Status Report

NASA Space Station On-Orbit Status 1 May 2005

By SpaceRef Editor
May 1, 2005
Filed under , , ,
NASA Space Station On-Orbit Status 1 May 2005

SpaceRef note: This NASA Headquarters internal status report, as presented here, contains additional, original material produced by (copyright © 2005) to enhance access to related status reports and NASA activities.

All ISS systems continue to function nominally, except those noted previously or below. Sunday – 1st of May Holiday. Ahead: Week 2 for Increment 11.

Sergei Krikalev and John Phillips were off duty today.

At ~11:30am EDT, CDR Krikalev conducted a teleconference via VHF with Patriarch Alexis II of the Russian Orthodox Church who extended best wishes on the occasion of today’s Orthodox Easter celebration.

Afterwards, Sergei performed the daily routine inspection of the SOZh life support system in the SM and completed the weekly task of collecting toilet flush (SP) counter and water supply (SVO) readings for calldown to TsUP/Moscow.

Processing Status
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Return to Flight
Weekly Status
Weekly Science
Daily On-Orbit Status
Daily Crew Timeline
Soyuz | Progress
ISS News | ATV

Both crewmembers conducted their regular daily 2.5-hr. physical exercise program on the TVIS treadmill, RED resistive exerciser and VELO ergometer cycle with bungee cord force loader (NS-1). For the TVIS exercise, they are using the SLDs (subject loading devices) for holding the subject down, plus newly delivered training loading suits (TNK-U-1), to create a load (typically 54 kg). [As was the case for Sharipov, Sergei’s daily protocol prescribes a four-day microcycle exercise with 1.5 hr on the treadmill and one hour on VELO plus load trainer (today: Day 3 of a new set). Use of the NS-1 is constrained by load limits on the ISS structure.]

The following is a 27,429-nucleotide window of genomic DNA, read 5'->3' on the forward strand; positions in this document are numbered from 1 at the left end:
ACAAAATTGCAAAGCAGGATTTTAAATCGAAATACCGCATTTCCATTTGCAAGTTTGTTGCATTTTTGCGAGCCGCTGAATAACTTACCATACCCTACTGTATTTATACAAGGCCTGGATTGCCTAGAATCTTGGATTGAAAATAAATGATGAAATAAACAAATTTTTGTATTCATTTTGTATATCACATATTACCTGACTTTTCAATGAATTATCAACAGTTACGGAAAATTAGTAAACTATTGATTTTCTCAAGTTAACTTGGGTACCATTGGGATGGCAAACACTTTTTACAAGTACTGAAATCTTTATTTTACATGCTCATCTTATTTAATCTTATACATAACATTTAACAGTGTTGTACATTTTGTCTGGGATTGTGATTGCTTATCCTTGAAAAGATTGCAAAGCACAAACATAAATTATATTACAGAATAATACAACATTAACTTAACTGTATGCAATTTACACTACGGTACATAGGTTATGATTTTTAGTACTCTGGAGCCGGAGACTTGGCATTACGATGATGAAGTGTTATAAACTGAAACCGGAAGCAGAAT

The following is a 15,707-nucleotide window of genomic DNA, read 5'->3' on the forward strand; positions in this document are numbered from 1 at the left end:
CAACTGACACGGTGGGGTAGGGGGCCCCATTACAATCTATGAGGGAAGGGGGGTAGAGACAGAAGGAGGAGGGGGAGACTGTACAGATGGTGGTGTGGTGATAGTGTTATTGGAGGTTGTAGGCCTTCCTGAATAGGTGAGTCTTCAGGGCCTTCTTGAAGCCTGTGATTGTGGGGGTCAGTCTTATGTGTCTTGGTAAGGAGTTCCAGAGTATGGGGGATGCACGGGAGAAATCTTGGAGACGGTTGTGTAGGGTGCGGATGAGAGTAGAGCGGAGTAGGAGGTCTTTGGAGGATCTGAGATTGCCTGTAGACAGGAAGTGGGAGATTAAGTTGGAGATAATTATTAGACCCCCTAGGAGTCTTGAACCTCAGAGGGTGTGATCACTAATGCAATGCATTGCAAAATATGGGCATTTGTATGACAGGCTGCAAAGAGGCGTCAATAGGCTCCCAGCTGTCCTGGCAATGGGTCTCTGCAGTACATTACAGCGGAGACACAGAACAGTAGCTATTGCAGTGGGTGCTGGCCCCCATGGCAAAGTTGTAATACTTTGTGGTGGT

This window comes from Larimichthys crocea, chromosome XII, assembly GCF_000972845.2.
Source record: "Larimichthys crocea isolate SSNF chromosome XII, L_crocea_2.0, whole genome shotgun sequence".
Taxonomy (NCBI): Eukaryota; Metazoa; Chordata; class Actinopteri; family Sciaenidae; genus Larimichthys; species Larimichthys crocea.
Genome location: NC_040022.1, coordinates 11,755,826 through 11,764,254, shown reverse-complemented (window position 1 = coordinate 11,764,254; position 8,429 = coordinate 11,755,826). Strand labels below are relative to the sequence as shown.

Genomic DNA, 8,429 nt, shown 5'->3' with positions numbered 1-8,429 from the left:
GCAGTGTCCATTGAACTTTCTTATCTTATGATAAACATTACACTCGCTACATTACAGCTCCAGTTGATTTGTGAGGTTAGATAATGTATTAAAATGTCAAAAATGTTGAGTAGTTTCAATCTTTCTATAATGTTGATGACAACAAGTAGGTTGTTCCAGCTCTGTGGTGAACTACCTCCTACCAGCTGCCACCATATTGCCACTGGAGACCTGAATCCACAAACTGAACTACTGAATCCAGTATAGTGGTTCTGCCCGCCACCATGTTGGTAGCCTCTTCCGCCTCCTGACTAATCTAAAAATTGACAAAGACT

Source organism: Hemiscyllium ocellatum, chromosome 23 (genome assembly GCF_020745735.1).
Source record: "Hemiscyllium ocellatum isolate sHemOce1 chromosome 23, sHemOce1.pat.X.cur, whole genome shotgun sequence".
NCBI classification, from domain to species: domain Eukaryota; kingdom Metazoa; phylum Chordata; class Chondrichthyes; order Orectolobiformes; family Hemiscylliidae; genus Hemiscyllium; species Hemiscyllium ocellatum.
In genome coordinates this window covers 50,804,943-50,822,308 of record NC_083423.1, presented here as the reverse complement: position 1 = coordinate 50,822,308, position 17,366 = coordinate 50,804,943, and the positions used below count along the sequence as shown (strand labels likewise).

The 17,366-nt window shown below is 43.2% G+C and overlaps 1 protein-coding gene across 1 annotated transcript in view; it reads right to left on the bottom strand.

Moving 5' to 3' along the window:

Weekly Science Update (Expedition Eleven — 1st):

Human Research Facility/Gas Analyzer System for Metabolic Analysis Physiology (HRF GASMAP): Nothing new.

Human Research Facility/Workstation (HRF WS): Continuing.

Advanced Ultrasound (ADUM): John was thanked again for the extra effort in getting down the ADUM OPE (On-board Proficiency Enhancer) files. They were received OK on the ground.

Renal Stone (RS): The crew was thanked for their willingness to participate in the upcoming Renal Stone experiment, which has them take pills (either potassium citrate or placebo) every day. This week they will perform the first of three diet logging and urine collection sessions for this Increment. Diet logging (with the wireless bar code reader, BCR) for the kidney stone prevention research starts on Tuesday, 5/3, at breakfast.

Foot/Ground Reaction Forces during Space Flight (FOOT): First activity was accelerated forward to Week 3.

Space Acceleration Measurement System (SAMS): SAMS remains in nominal operations.

Microgravity Acceleration Measurement System (MAMS): MAMS remains in nominal operations.

Protein Crystal Growth-Single Locker Thermal Enclosure System (PCG-STES): PCG-STES is performing nominally. The SO was thanked for sending down the status of STES in a log file